“student summits” and the like give these students the opportunity to experience a form of leadership, and these students are the most likely to participate constructively in any such process. As much as you might hear about some of the awful kids in our community (esp. here on RA), it is reassuring to see we have some upstanding, constructive material coming though to, init?

I truly hope you got to enjoy a shandy, Johnboy ;-)

#15
thy_dungeonman11:08 am, 03 Apr 11

LSWCHP said :

GraceMaybe said :

For your information I am attending this summit and I shall inform you that no, I am neither popular (far from it) or perfect-type although I am neither a leader. I shall also inform you that one of my companions that is also attending is the most popular in the year and also the one with the highest grades and test scores so just to tell you stereotypes do not always exist in schools.

anyway, all that aside my and all my friends see it as a day off school and because it is on a Friday we’re all going to go to the mall afterwards.

It looks like as well as not being popular, perfect-type or neither a leader, you are also unable to string a coherent English sentence together. I suggest that you leave all this internet security stuff to the grownups, and for the moment concentrate on things like sentence structure, grammar, punctuation etc. If you don’t do that, then throughout your life you will appear uneducated at best, and foolish at worst. And you’ll then be ignored by people who have little time for reading or listening to diatribes from the uneducated and foolish.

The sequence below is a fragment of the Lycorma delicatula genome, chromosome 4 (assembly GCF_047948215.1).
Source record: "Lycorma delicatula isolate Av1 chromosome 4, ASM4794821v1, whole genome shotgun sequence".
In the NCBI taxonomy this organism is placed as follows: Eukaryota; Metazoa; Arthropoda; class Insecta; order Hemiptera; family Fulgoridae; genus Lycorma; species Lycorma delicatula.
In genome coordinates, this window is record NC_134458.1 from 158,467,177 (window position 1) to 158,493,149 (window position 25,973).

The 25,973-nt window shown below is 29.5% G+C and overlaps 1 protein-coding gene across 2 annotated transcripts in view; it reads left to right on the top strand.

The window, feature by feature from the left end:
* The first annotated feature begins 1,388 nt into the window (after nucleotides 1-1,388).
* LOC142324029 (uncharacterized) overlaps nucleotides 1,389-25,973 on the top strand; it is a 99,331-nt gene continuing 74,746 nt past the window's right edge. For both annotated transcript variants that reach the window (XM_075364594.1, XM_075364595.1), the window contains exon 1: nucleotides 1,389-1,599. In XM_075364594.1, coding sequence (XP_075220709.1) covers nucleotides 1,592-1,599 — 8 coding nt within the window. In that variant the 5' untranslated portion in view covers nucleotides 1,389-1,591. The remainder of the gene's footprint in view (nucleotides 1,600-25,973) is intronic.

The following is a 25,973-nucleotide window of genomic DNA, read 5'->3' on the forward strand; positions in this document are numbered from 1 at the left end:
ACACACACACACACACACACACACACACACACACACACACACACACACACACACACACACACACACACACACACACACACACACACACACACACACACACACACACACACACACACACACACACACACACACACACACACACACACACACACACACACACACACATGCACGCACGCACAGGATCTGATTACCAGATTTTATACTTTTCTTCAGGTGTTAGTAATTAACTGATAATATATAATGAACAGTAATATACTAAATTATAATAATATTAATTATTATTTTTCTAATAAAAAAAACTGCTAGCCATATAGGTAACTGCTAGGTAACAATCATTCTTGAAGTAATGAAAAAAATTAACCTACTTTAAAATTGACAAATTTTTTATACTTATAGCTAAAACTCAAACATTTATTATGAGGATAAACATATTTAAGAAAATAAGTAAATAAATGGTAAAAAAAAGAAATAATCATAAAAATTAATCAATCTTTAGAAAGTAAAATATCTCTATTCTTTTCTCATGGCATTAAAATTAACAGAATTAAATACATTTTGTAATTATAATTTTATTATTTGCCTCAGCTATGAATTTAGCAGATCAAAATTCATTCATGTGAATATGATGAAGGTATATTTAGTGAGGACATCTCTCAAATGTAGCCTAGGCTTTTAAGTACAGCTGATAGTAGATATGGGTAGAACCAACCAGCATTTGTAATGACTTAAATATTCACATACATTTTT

Hey, to be fair, grammar isn’t exactly a strong point of the high school curriculum, I didn’t end up understanding it fully until learning Latin at university.

#16
Gerry-Built11:46 am, 03 Apr 11

thy_dungeonman said :

LSWCHP said :

GraceMaybe said :

For your information I am attending this summit and I shall inform you that no, I am neither popular (far from it) or perfect-type although I am neither a leader. I shall also inform you that one of my companions that is also attending is the most popular in the year and also the one with the highest grades and test scores so just to tell you stereotypes do not always exist in schools.

anyway, all that aside my and all my friends see it as a day off school and because it is on a Friday we’re all going to go to the mall afterwards.

It looks like as well as not being popular, perfect-type or neither a leader, you are also unable to string a coherent English sentence together. I suggest that you leave all this internet security stuff to the grownups, and for the moment concentrate on things like sentence structure, grammar, punctuation etc. If you don’t do that, then throughout your life you will appear uneducated at best, and foolish at worst. And you’ll then be ignored by people who have little time for reading or listening to diatribes from the uneducated and foolish.

Hey, to be fair, grammar isn’t exactly a strong point of the high school curriculum, I didn’t end up understanding it fully until learning Latin at university.

Yeah – you look so much more intelligent if you have a dig at the shortcomings of a 14/15 year-old girl, if your grammar and spelling are correct! :P

#17
GraceMaybe9:27 pm, 04 Jul 11

Everything said in these comments to spite my grammar and punctuation, I can let you know that I have a slight dyslexic problem and it’s very hard to keep up when I am in every level 1 class and considered one of the best students in my school despite my slight disability.

ALSO everything said to spite me is also CYBER BULLYING, you are criticizing something that you NEED to learn about, I look at a bunch of pot smoking 15 year olds and they all treat their fellow students better than you are treating me.

Your DISRESPECT disgusts me when I presume that you are all grown adults that are supposed to be role models, I hope you are all happy.